when you don’t know what to do, try love
“A friend of ours, Hugh Bishop of Mirfield, says in one of his books:
‘Love is not an emotion. It is a policy.’
Those words have often helped me when all my feelings were unlovely.”
— Madeleine L’Engle, A Circle of Quiet
There were other reasons I stayed through addiction:
- Sheer stubbornness and pride. We were not going to fail.
- I wasn’t going to let some future woman reap the benefit of my struggles. I suppose that’s jealousy.
- If anyone was going to leave, it was going to be him. I would not be the bad guy.
Not exactly pure motives.
But determination only gets so far in the day in day out. And romantic stubbornness turns cold.
It’s in the hard places of weighing stay or go, of what’s best for me, best for the kids, of even what’s best for him, of what is faith and what is fear . . . of listening, hard . . .of straining to hear the voice of God more than anything, of pleading for the heavens to open and send down a Gabriel to say: Rise and take your children to California, stay there for two years until David gets his act together.
But answers were not delivered to me by angel, by fleece, by burning bush.
A decade ago, there wasn’t much out in the world to tell you what to do when you have a spouse who was a non-abusive, high-functioning, repentant-when-caught, migraine suffering, prescription drug addict . . . chronic pain complicates things.
I needed words.
We had made a sacred vow: for richer, for poorer, in sickness and in health, for better or worse, so help me God . . .
. . . I wonder how many nights I sat up late, unable to sleep, praying to God, begging Him to speak words to me. Just wanting to do the right thing. The thing that would make it all turn out for good.
But my responses to Dave were harsh and angry more often than not — justifiably, much of the time . . . But rage accomplished nothing. Except to produce more pain.
Now and then, there were good days. Arms around our children, reading stories, playing games, digging gardens. Soothed by routine, lulled by exhaustion. Encouraged to persevere just because four children (who were not completely oblivious to their mother’s broken heart) needed me to do so.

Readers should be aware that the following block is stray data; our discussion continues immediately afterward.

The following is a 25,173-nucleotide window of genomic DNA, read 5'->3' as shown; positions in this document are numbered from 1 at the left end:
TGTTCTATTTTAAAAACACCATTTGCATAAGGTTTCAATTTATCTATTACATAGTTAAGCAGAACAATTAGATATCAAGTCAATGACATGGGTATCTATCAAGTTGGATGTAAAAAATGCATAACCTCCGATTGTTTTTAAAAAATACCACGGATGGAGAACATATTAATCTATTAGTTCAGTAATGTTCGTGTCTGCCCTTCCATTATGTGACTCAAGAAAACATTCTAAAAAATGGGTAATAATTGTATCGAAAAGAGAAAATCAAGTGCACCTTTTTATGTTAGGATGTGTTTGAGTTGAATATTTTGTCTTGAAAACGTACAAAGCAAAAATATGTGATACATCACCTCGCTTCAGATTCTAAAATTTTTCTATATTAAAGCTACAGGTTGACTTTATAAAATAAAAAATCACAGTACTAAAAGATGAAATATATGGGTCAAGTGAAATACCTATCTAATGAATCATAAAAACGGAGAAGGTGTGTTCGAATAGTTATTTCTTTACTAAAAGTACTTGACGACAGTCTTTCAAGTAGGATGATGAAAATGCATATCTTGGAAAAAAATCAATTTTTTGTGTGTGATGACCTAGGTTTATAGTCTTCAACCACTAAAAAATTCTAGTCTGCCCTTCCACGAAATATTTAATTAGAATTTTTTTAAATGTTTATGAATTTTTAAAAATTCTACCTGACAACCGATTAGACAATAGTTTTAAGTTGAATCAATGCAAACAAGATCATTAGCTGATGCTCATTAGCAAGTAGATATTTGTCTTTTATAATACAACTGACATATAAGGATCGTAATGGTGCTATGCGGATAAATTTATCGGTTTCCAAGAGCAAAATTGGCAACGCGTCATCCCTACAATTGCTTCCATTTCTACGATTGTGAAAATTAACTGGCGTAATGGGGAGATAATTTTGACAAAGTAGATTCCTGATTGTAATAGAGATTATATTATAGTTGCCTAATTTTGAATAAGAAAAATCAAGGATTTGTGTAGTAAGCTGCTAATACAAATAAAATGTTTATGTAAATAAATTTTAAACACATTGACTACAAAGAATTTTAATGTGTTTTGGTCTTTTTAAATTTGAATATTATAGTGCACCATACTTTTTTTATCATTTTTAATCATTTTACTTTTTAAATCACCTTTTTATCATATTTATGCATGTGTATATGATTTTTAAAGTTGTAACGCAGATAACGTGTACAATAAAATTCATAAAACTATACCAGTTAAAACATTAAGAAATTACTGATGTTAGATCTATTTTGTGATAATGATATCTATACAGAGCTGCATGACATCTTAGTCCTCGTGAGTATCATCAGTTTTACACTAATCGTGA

So, I turned to the only place where I knew I could find God’s voice.
And I found words . . . forgive, compassion, mercy, grace, restore . . .
Beloved, if God so loved us, we also ought to love one another. — I John 4:11
This sort of love — a love that is not so propelled by what’s best for me — is not a thing that is do-able in our own strength . . . but it is the mark of Christ on our life. By this shall all men know that you are my disciples. (John 13:35)
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I have never been very good at this love.
But in the end, I think it won. In spite of me, in spite of my failings. Because this love is a plan. Every word an action. Something to do: believe, hope, endure . . . And when I finally, mostly quit trying to fix Dave and began to at least really try to love him way God loves me, everything changed. And answers came. Hard ones. The leading out of bondage is not pleasant. And even when it begins, you don’t really know it’s begun because it began just that way in so many times past. You know only waiting, watching, praying. Minutes. Hours. Weeks. Months. Years.
And so, this love begins with a word for waiting . . .
Love is patient . . .
I Corinthians 13:4
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